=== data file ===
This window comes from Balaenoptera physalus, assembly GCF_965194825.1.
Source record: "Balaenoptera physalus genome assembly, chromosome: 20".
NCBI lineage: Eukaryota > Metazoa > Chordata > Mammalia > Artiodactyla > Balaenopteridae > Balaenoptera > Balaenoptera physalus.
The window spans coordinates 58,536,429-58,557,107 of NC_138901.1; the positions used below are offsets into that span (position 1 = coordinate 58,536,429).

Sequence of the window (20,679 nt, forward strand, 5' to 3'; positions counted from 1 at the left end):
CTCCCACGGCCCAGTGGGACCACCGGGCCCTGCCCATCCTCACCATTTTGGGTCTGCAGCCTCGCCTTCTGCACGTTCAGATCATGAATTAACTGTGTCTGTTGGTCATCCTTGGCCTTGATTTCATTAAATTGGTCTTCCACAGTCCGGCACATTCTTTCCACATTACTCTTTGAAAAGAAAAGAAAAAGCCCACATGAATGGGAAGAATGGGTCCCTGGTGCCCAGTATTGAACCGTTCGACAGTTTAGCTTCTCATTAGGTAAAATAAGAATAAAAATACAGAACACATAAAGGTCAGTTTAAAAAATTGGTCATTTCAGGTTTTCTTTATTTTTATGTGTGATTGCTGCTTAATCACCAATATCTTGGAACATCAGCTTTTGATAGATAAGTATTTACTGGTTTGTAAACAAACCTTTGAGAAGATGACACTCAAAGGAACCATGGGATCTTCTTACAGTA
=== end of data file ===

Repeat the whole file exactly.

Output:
This window comes from Balaenoptera physalus, assembly GCF_965194825.1.
Source record: "Balaenoptera physalus genome assembly, chromosome: 20".
NCBI lineage: Eukaryota > Metazoa > Chordata > Mammalia > Artiodactyla > Balaenopteridae > Balaenoptera > Balaenoptera physalus.
The window spans coordinates 58,536,429-58,557,107 of NC_138901.1; the positions used below are offsets into that span (position 1 = coordinate 58,536,429).

Sequence of the window (20,679 nt, forward strand, 5' to 3'; positions counted from 1 at the left end):
CTCCCACGGCCCAGTGGGACCACCGGGCCCTGCCCATCCTCACCATTTTGGGTCTGCAGCCTCGCCTTCTGCACGTTCAGATCATGAATTAACTGTGTCTGTTGGTCATCCTTGGCCTTGATTTCATTAAATTGGTCTTCCACAGTCCGGCACATTCTTTCCACATTACTCTTTGAAAAGAAAAGAAAAAGCCCACATGAATGGGAAGAATGGGTCCCTGGTGCCCAGTATTGAACCGTTCGACAGTTTAGCTTCTCATTAGGTAAAATAAGAATAAAAATACAGAACACATAAAGGTCAGTTTAAAAAATTGGTCATTTCAGGTTTTCTTTATTTTTATGTGTGATTGCTGCTTAATCACCAATATCTTGGAACATCAGCTTTTGATAGATAAGTATTTACTGGTTTGTAAACAAACCTTTGAGAAGATGACACTCAAAGGAACCATGGGATCTTCTTACAGTA